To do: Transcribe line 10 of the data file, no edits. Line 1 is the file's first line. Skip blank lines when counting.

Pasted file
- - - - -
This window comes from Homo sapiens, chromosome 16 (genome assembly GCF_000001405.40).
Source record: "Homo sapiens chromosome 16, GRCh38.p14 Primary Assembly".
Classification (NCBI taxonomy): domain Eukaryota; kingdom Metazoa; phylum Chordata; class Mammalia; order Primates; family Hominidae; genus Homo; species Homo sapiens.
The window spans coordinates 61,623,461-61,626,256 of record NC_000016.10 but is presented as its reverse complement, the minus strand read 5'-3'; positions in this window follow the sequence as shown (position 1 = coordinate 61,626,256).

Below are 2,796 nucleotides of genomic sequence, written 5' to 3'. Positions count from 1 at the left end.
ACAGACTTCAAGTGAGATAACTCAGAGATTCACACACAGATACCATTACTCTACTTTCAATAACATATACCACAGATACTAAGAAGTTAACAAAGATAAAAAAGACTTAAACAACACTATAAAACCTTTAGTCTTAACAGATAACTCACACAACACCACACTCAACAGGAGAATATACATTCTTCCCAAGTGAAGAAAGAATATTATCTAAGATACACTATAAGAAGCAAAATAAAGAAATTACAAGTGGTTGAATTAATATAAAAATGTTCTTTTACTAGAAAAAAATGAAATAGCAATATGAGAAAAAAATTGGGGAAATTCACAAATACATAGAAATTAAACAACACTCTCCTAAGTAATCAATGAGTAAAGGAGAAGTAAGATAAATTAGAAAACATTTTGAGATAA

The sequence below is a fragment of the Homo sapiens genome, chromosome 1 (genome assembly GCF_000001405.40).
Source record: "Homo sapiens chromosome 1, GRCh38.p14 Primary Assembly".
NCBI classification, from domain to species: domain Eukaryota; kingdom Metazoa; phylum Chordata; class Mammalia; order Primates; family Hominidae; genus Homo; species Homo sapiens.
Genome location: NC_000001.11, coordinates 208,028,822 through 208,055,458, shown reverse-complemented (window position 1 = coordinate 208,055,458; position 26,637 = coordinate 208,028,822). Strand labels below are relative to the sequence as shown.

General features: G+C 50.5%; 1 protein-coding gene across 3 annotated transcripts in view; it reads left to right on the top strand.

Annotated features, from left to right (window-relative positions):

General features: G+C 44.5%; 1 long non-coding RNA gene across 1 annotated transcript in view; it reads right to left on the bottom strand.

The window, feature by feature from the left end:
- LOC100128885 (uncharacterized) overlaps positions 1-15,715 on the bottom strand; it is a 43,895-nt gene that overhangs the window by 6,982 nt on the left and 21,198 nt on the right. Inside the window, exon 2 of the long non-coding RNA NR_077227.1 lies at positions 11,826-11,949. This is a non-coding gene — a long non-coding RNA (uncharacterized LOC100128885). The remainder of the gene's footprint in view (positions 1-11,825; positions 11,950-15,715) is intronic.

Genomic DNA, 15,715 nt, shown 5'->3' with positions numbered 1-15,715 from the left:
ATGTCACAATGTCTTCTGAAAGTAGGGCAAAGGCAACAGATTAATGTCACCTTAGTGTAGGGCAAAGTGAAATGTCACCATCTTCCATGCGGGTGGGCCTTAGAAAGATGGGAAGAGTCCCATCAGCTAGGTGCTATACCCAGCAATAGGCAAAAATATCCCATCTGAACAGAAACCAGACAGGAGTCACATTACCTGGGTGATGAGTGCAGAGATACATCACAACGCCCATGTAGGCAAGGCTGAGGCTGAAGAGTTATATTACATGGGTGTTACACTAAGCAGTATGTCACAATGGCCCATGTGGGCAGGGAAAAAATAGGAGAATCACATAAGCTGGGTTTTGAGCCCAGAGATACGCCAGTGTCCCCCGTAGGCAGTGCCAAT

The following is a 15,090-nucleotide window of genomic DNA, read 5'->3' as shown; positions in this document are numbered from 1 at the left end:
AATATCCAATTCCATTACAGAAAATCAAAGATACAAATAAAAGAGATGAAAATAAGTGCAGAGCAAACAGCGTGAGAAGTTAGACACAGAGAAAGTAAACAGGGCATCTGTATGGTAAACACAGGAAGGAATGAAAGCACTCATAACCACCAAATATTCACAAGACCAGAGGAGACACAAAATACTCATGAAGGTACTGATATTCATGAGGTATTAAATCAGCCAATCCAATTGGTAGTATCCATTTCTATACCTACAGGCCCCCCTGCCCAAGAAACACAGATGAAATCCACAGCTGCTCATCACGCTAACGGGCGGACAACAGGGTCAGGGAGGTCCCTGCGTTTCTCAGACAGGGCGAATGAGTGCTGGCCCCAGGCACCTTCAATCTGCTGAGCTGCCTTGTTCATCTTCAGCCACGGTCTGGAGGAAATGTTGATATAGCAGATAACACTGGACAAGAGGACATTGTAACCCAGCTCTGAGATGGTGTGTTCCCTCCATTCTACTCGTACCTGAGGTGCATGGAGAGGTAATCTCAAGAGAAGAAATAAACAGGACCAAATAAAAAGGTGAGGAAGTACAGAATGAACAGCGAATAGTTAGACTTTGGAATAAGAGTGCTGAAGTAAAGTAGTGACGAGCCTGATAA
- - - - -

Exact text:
Genome location: NC_000001.11, coordinates 208,028,822 through 208,055,458, shown reverse-complemented (window position 1 = coordinate 208,055,458; position 26,637 = coordinate 208,028,822). Strand labels below are relative to the sequence as shown.